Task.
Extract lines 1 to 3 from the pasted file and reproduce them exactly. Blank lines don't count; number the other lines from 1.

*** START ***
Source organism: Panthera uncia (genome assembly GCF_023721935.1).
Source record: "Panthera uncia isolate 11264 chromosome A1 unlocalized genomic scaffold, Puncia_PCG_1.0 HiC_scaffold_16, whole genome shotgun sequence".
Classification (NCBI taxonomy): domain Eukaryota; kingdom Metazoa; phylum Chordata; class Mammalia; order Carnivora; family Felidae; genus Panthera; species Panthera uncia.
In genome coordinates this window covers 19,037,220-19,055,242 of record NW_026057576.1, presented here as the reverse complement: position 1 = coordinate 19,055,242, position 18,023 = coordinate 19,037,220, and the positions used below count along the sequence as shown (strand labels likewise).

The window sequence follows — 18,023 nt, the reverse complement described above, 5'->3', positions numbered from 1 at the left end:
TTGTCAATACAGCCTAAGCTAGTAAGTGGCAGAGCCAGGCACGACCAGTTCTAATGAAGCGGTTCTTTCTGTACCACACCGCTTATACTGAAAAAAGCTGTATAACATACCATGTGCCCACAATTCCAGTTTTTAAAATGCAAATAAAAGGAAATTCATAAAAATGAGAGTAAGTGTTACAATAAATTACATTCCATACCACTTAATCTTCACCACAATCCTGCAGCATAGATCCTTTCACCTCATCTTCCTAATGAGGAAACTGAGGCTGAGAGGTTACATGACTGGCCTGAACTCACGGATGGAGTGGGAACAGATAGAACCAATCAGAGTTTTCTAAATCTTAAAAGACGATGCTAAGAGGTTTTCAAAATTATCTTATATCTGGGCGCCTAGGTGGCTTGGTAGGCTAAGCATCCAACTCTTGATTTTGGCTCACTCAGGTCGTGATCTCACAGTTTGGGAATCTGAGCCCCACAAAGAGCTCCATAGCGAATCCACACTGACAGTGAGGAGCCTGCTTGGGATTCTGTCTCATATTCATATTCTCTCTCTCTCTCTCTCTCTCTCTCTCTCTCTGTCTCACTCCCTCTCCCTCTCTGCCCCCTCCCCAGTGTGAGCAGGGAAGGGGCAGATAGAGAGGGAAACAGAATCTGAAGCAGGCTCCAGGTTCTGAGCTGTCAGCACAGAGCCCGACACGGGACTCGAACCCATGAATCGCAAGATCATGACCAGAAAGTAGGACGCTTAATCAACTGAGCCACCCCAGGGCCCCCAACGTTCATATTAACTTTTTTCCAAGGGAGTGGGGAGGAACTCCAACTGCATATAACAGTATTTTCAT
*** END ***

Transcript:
Source organism: Panthera uncia (genome assembly GCF_023721935.1).
Source record: "Panthera uncia isolate 11264 chromosome A1 unlocalized genomic scaffold, Puncia_PCG_1.0 HiC_scaffold_16, whole genome shotgun sequence".
Classification (NCBI taxonomy): domain Eukaryota; kingdom Metazoa; phylum Chordata; class Mammalia; order Carnivora; family Felidae; genus Panthera; species Panthera uncia.